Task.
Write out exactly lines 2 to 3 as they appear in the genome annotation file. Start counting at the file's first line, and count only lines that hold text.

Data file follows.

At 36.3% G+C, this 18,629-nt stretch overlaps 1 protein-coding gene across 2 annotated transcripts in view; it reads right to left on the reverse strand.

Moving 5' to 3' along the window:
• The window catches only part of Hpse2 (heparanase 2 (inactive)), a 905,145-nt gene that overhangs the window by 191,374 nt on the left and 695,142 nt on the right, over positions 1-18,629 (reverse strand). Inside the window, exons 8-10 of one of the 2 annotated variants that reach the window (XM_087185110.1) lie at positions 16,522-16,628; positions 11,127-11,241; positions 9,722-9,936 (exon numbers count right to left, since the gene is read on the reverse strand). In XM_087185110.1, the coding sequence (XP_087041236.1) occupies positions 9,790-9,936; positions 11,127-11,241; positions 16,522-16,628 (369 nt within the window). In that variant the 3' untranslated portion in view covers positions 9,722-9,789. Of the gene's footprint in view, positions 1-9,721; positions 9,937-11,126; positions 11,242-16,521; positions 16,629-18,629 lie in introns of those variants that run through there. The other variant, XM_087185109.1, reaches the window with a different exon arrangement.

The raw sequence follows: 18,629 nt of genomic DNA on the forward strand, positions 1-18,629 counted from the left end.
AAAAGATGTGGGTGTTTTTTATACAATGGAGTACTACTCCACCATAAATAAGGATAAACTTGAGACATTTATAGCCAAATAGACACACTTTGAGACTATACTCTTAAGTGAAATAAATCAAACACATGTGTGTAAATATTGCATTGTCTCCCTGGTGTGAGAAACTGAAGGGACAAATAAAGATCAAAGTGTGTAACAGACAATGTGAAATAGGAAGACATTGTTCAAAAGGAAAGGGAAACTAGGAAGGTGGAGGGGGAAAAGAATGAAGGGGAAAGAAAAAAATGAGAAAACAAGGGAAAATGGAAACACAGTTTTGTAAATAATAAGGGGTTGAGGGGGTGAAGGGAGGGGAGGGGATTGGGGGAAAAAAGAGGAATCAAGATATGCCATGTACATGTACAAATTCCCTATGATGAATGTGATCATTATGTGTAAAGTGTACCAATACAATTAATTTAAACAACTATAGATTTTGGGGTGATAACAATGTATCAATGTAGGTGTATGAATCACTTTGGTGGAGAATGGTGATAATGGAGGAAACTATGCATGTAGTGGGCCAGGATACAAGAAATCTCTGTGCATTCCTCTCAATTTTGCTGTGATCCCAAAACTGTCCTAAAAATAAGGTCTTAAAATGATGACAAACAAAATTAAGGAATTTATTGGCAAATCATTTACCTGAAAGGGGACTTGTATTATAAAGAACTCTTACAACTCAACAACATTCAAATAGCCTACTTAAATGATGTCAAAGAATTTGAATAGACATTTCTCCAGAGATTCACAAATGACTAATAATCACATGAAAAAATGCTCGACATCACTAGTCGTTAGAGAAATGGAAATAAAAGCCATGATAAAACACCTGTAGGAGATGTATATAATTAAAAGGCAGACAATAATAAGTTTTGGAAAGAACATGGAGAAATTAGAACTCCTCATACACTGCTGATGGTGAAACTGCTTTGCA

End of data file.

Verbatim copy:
Moving 5' to 3' along the window:
• The window catches only part of Hpse2 (heparanase 2 (inactive)), a 905,145-nt gene that overhangs the window by 191,374 nt on the left and 695,142 nt on the right, over positions 1-18,629 (reverse strand). Inside the window, exons 8-10 of one of the 2 annotated variants that reach the window (XM_087185110.1) lie at positions 16,522-16,628; positions 11,127-11,241; positions 9,722-9,936 (exon numbers count right to left, since the gene is read on the reverse strand). In XM_087185110.1, the coding sequence (XP_087041236.1) occupies positions 9,790-9,936; positions 11,127-11,241; positions 16,522-16,628 (369 nt within the window). In that variant the 3' untranslated portion in view covers positions 9,722-9,789. Of the gene's footprint in view, positions 1-9,721; positions 9,937-11,126; positions 11,242-16,521; positions 16,629-18,629 lie in introns of those variants that run through there. The other variant, XM_087185109.1, reaches the window with a different exon arrangement.